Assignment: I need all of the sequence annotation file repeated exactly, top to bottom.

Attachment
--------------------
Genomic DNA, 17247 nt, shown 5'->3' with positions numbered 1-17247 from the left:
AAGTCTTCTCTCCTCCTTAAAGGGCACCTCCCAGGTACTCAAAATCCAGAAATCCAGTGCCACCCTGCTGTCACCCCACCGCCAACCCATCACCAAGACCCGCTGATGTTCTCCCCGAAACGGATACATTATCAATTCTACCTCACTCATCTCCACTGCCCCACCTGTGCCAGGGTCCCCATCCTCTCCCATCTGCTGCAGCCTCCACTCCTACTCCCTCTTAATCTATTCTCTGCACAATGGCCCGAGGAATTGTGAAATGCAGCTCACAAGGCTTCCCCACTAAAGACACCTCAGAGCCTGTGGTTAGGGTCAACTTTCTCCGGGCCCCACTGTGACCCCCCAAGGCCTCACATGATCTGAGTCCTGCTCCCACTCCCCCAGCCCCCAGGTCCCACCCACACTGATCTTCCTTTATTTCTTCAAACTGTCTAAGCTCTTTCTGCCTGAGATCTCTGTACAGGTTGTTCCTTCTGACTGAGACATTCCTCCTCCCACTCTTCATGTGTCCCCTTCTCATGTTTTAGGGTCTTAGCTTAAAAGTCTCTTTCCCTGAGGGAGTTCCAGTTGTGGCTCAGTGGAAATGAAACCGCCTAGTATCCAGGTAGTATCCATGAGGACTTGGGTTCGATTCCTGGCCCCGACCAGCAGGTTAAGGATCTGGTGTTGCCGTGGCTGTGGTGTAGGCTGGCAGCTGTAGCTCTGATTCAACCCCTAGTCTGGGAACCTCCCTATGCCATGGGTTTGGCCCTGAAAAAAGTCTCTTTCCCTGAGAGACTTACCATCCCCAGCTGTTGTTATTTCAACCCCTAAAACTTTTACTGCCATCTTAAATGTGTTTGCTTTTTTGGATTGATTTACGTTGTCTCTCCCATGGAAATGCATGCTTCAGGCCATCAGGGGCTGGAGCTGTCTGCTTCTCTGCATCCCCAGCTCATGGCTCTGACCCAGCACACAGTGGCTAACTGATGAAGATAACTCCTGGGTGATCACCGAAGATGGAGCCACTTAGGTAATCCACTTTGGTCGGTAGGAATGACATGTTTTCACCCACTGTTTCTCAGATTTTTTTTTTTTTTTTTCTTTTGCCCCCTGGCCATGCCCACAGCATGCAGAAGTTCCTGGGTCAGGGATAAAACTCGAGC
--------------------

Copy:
Genomic DNA, 17247 nt, shown 5'->3' with positions numbered 1-17247 from the left:
AAGTCTTCTCTCCTCCTTAAAGGGCACCTCCCAGGTACTCAAAATCCAGAAATCCAGTGCCACCCTGCTGTCACCCCACCGCCAACCCATCACCAAGACCCGCTGATGTTCTCCCCGAAACGGATACATTATCAATTCTACCTCACTCATCTCCACTGCCCCACCTGTGCCAGGGTCCCCATCCTCTCCCATCTGCTGCAGCCTCCACTCCTACTCCCTCTTAATCTATTCTCTGCACAATGGCCCGAGGAATTGTGAAATGCAGCTCACAAGGCTTCCCCACTAAAGACACCTCAGAGCCTGTGGTTAGGGTCAACTTTCTCCGGGCCCCACTGTGACCCCCCAAGGCCTCACATGATCTGAGTCCTGCTCCCACTCCCCCAGCCCCCAGGTCCCACCCACACTGATCTTCCTTTATTTCTTCAAACTGTCTAAGCTCTTTCTGCCTGAGATCTCTGTACAGGTTGTTCCTTCTGACTGAGACATTCCTCCTCCCACTCTTCATGTGTCCCCTTCTCATGTTTTAGGGTCTTAGCTTAAAAGTCTCTTTCCCTGAGGGAGTTCCAGTTGTGGCTCAGTGGAAATGAAACCGCCTAGTATCCAGGTAGTATCCATGAGGACTTGGGTTCGATTCCTGGCCCCGACCAGCAGGTTAAGGATCTGGTGTTGCCGTGGCTGTGGTGTAGGCTGGCAGCTGTAGCTCTGATTCAACCCCTAGTCTGGGAACCTCCCTATGCCATGGGTTTGGCCCTGAAAAAAGTCTCTTTCCCTGAGAGACTTACCATCCCCAGCTGTTGTTATTTCAACCCCTAAAACTTTTACTGCCATCTTAAATGTGTTTGCTTTTTTGGATTGATTTACGTTGTCTCTCCCATGGAAATGCATGCTTCAGGCCATCAGGGGCTGGAGCTGTCTGCTTCTCTGCATCCCCAGCTCATGGCTCTGACCCAGCACACAGTGGCTAACTGATGAAGATAACTCCTGGGTGATCACCGAAGATGGAGCCACTTAGGTAATCCACTTTGGTCGGTAGGAATGACATGTTTTCACCCACTGTTTCTCAGATTTTTTTTTTTTTTTTTCTTTTGCCCCCTGGCCATGCCCACAGCATGCAGAAGTTCCTGGGTCAGGGATAAAACTCGAGC